If you visit “Traces of Life: Seen Through Korean Eyes, 1945-1992,” the exhibition on display from Feb. 6 to May 26 at the Mansfield Freeman Center for East Asian Studies, your mind will be filled with questions of realism’s relevance and photography’s ability to portray truth.
The exhibit focuses on Korean modern photography and history. Cabbages used for kimchi lying on the ground, a girl making her way up an alley with a dog, and a merchant carrying a large stock of the most indispensable items of dress in old Korea are just a few examples.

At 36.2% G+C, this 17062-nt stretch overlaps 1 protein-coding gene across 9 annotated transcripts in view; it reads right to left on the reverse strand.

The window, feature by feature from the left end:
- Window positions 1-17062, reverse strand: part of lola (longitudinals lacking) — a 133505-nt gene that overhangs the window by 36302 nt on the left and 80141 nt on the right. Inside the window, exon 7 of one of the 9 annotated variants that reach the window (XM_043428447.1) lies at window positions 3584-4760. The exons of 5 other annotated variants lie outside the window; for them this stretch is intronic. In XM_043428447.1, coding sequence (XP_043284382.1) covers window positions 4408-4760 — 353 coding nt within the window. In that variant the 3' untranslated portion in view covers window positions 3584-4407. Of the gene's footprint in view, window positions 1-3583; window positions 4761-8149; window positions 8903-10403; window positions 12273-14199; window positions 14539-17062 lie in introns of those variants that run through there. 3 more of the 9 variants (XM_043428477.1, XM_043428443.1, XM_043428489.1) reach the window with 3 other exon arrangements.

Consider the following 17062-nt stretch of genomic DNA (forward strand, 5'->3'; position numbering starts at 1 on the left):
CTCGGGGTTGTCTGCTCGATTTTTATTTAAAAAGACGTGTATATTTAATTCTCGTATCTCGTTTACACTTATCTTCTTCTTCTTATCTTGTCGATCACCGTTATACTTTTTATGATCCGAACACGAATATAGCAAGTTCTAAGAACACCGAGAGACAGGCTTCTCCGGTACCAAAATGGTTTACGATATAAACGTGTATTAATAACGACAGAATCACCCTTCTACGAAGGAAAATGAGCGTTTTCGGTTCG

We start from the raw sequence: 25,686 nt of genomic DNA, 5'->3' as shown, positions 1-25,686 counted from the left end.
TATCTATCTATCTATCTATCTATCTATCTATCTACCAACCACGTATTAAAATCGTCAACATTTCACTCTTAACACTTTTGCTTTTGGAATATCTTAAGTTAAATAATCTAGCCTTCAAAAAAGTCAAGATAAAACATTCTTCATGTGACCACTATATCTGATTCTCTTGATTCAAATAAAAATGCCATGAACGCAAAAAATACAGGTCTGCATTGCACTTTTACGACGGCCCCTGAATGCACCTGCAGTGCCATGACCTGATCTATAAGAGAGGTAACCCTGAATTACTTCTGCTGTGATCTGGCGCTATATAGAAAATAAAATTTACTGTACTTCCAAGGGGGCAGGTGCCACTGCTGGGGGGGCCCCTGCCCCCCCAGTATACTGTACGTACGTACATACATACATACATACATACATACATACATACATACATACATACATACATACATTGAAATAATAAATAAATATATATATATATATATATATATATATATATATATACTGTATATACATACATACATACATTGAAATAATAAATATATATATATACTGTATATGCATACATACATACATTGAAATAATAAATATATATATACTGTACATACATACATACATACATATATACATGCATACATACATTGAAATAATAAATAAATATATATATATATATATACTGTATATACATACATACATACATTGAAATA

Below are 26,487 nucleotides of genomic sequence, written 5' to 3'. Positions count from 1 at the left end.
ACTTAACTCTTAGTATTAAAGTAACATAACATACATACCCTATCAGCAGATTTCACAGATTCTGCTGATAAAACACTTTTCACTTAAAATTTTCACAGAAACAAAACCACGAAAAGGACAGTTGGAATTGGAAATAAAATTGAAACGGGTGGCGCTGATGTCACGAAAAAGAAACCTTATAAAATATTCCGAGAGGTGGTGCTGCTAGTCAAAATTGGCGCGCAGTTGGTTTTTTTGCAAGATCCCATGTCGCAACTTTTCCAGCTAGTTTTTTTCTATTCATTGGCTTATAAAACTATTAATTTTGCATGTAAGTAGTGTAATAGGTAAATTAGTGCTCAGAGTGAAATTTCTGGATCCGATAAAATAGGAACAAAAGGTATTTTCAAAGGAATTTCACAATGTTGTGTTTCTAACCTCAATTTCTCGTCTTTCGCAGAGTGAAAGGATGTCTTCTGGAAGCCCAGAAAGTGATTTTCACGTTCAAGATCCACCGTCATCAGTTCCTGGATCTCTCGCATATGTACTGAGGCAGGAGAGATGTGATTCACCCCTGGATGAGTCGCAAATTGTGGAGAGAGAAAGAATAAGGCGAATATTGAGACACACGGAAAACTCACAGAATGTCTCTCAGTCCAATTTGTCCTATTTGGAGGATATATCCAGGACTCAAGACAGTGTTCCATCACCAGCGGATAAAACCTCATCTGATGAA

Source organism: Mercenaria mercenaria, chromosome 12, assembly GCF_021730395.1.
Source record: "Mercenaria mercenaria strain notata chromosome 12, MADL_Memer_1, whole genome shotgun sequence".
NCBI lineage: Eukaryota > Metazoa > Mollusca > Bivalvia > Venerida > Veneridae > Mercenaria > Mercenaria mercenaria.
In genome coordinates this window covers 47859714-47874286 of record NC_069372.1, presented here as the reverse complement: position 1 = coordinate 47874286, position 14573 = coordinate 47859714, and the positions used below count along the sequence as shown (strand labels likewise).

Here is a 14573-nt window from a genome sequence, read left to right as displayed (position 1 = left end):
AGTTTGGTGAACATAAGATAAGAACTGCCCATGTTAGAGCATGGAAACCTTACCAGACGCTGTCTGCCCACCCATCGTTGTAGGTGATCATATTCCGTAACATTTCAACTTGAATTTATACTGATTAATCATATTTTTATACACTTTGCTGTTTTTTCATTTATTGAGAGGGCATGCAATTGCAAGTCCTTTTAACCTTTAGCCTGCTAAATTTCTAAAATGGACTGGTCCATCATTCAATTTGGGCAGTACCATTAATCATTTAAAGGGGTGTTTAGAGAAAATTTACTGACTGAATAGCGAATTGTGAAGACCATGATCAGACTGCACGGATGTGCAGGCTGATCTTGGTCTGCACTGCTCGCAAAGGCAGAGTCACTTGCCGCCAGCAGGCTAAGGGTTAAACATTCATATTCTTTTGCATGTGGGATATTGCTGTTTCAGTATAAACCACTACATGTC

The tension between art, politics, and history, along with the question of realism, comes into play in the exhibit. Curator of Mansfield Freeman Center for East Asian Studies Patrick Dowdey differentiates “life realism” and “social realism” in order to set them apart from